The bluetits and great tits had been monopolising the bird feeders at Northycote Farm for a long time. A pair of long-tails had put in an appearance, though their minds did not seem to be focused on eating. Finally, this single coal tit also arrived, but not for long. here it was pausing to check out safety before grabbing a little seed.
These fungi may be called cellar cups, but can also appear in the open air. These were outside the building opposite Banks’ Brewery, recently converted into flats. They could have been brought to the area on wood chip mulch.
For quite a time watching the bird feeding area at Northycote Farm, the only birds coming were bluetits and great tits. Finally, a pair of long-tailed tits arrived in the bushes. They seemed less interested in waiting a place on the feeders, more with playing kiss chase with each other among the branches.
Lone tiny mushroom in growing in the moss by the canal footpath opposite the Wildside Centre.
The bushes by the Northycote Farm seed feeders. Here great tits on the surrounding bushes and other convenient perches, waiting for a turn or eating what they had gleaned.
Remains of a house built into the cliff face at Bridgnorth, now by the side of the New Road connecting Undercliff to High Town. The striations in the cliff face showing the profiles of successive dunes in the desert which petrified to form the rock.
Taken on a recent visit to Northycote Farm, when the crowd at the bird feeders was dominated by bluetits and great tits. This set features the smaller bird, mainly seen as they waited on the surrounding bushes for a turn at the food.
Horse’s hoof bracket fungi growing on a fallen log by the riverside footpath at Bridgnorth. When I took these shots, the river was high but not quite overflowing. Water level was about a metre below these fungi. But it must recently have been high enough to submerge them, leaving some of its sediment behind as a layer of mud.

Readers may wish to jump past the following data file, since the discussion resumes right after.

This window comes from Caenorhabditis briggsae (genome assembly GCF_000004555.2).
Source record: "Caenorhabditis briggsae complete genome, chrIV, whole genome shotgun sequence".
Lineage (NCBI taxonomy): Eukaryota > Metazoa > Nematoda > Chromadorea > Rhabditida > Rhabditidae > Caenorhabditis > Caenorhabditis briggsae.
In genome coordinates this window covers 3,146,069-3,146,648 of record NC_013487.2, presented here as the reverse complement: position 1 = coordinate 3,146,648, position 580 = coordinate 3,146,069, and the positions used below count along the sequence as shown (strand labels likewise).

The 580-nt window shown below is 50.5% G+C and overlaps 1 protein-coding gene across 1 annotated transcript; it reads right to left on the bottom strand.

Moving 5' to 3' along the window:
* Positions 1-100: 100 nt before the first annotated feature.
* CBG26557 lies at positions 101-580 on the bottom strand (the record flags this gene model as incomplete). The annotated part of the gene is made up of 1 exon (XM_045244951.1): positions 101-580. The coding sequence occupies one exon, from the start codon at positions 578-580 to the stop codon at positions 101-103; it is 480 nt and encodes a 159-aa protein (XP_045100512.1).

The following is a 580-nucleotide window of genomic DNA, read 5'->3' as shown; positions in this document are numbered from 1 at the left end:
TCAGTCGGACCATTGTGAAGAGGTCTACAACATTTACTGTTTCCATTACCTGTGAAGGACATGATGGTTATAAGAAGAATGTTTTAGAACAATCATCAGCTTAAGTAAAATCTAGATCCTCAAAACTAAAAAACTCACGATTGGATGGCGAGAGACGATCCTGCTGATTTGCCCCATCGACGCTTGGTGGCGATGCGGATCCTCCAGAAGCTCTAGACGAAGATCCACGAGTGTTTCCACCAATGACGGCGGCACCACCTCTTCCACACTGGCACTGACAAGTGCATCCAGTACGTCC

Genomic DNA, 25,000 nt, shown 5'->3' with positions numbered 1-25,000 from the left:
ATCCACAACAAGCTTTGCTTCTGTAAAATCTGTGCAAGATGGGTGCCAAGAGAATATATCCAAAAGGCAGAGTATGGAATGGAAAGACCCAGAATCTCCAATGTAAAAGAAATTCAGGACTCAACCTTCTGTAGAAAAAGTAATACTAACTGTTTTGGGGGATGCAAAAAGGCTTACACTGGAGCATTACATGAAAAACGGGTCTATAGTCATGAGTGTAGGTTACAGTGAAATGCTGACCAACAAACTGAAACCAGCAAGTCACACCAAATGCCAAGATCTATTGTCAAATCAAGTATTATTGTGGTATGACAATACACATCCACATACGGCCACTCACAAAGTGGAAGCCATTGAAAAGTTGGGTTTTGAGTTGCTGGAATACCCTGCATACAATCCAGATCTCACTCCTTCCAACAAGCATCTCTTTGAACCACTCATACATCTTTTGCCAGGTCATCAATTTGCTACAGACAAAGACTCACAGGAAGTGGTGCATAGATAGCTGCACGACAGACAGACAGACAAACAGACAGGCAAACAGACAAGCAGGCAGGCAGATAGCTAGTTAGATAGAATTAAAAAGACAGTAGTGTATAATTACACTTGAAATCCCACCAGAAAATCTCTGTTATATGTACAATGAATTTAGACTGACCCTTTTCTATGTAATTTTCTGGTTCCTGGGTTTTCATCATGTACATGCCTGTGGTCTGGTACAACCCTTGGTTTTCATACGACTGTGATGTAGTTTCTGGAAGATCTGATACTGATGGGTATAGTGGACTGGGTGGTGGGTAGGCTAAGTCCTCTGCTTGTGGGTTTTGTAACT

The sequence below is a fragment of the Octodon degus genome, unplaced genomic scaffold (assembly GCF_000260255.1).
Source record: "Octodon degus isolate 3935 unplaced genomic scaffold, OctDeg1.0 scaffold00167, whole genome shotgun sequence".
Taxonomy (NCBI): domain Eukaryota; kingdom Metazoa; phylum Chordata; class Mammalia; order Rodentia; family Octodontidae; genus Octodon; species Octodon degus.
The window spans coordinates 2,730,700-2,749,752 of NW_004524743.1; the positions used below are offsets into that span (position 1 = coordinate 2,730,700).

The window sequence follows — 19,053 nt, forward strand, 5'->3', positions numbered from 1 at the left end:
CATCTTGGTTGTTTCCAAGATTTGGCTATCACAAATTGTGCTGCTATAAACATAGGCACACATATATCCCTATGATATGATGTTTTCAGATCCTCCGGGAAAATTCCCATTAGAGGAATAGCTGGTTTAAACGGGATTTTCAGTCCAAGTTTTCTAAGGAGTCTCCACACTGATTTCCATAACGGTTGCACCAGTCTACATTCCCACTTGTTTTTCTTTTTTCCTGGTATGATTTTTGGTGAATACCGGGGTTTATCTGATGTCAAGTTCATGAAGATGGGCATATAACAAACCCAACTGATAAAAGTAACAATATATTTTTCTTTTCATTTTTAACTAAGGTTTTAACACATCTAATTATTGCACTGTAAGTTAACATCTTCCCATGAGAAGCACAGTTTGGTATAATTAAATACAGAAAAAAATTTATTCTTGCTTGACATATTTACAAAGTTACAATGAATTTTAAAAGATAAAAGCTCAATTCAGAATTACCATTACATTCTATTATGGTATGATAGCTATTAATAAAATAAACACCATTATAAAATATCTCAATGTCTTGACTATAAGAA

The Severn was high at Bridgnorth, so the shingle between the old bridge and the Bylet was completely submerged. As usual, a big group of birds hanging round there, hoping to be fed. The black swan was surrounded by the flock of mallards and hybrid geese. But there was always clear water around it for getting lots of portraits without other birds intruding.
Hellebores flowering in a shady area by the footpath along the Penk at Perton at the start of this month.
Several times, this muscovy duck would take a mouthful of water from the edge of Perton Pool. Then it would hod its head right back for perhaps half a minute before repeating the process. it didn’t seem to be in any distress. Was it gargling?
A mass of ivy leaves, their rims sprouting ice crystals on a frosty morning, with lighter sprinkings of crystals across the width of the leaves.